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By Donita Naylor
SMITHFIELD — Robert Croft, 74, has 10 great-grandchildren, if you include his step-great-grandchildren. Six of them are girls.
Inside his house, at 86 Pleasant View Ave., he displays family photos.
Outside his house, next to the Smithfield High School track, he displays a working guillotine.
Croft, who ran the biker bar Bonnie & Clyde’s for 35 years and now cleans at his daughter’s sports bar, Taylor’s Dugout, has strong feelings about people who commit unspeakable crimes against children.
“I go back to Polly Klaas,” he says, which is 1993. She was abducted from her Petaluma, Calif., bedroom during a slumber party. When her body was found two months later, the Polly Klaas Foundation had already begun the work that has led to Amber Alerts, child-safety kits and three-strikes laws for repeat offenders.
Croft’s feelings are so strong that in 2005, after he heard about Jessica Lunsford, 9, a Florida girl who was kidnapped, raped, held prisoner and buried alive in garbage bags, he had a gallows built near his bar and hung an effigy of the suspect, identified by a sign as “child molester John Couey.”
Couey got the death sentence in 2007. A month ago, he died of anal cancer. Last year, when Croft heard about Caley Anthony’s body being found in a Florida swamp in a trash bag, “I blew my top.”
He thought: “Something’s got to be done.” So he hired a carpenter.
“I took $900 out of the bank. Me and a carpenter built this guillotine. We built it because I couldn’t take it no more.”
It’s a working, life-size guillotine, built from plans the carpenter found at the library. Standing in Croft’s driveway, the guillotine can’t be seen from the school grounds, and the sign on top is too small to be read from a passing car. But people on foot or in vehicles slowed by high school traffic can see that it says: Cure for child abuse.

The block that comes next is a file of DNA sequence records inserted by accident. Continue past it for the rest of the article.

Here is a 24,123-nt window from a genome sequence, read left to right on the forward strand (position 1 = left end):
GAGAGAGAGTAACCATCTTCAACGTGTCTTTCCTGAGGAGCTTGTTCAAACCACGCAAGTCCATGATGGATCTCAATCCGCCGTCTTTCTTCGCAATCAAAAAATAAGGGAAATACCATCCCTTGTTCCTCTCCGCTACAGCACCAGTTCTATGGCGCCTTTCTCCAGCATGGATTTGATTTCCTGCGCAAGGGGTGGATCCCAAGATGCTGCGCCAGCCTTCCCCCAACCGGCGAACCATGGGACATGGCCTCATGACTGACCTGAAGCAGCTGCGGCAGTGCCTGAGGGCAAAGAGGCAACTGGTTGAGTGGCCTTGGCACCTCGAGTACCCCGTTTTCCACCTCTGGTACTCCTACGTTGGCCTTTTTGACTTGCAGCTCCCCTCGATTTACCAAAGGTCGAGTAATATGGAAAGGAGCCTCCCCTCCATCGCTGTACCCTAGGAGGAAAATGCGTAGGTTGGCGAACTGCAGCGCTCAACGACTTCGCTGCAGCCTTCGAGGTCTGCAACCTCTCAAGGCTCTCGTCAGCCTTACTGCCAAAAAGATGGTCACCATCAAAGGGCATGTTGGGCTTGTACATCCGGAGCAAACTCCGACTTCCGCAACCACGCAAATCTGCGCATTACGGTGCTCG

The guillotine, developed during the French Revolution as a humane form of execution, was legal in France from 1792 until 1981, when the death penalty was abolished.
Croft put the guillotine in his driveway in August.
“I see it out there,” said John Cunningham, 75, a neighbor on Rosewood Drive. He said Croft kept it covered at first.
Cunningham wondered aloud Friday why the police haven’t paid a call, then said: “It’s Halloween, and people do crazy things.”
People honk their support, Croft said. After Somer Thompson was reported missing in Florida on Oct. 19 and her body was found two days later in a Georgia landfill, some people stopped and knocked on his door, he said. They were distraught. He said some advised him to call The Journal. “This should be in the paper nationwide,” he decided.
Somer Thompson was buried Oct. 27. He called the Journal Oct. 30.
“If I can save just one child’s life, it’s worth it, to me.”
Why didn’t he make the blade from cardboard and tinfoil?
- Good question. What is he going to do, when some kids come around, and wind up getting hurt from it?
“Because it wouldn’t get the message across,” he said. To buy the stainless steel and have it cut on an angle and sharpened, he said, cost $300.” That’s how serious I was about it.”
“These aren’t just little girls getting killed — these are barbaric crimes, what these girls have to go through.” He alternates between tears and anger.
He tells of a child (Jennifer Schuett, of Texas, 9 years old in 1990) sexually assaulted and left for dead in a field, her throat cut. She is 27 this year, and DNA evidence recently identified a suspect, who was arrested Aug. 14.
“They got the guy! They finally got this guy!” Croft said. Lethal injection is too easy a death. “You can’t put him to sleep on a table."
“These are barbaric crimes, and it takes a barbaric punishment… Do you think it would deter some of these idiots if they were dragged into Greenville for a public beheading? He said he would be happy to do the job."
He cares so much, he said, because of his great-granddaughters. “If anything ever happened to her,” he indicated a photo in the kitchen, “I would go insane.” He worries that the crimes continue and the victims are forgotten.
What if using violence to stop violence only leads to more violence? What if the only way to stop child abuse is to forgive?
“I couldn’t do it,” he said.
“This is my answer.”
"That old law about 'an eye for an eye' leaves everybody blind. The time is always right to do the right thing." - Martin Luther King (United States Constitution, Bill of Rights)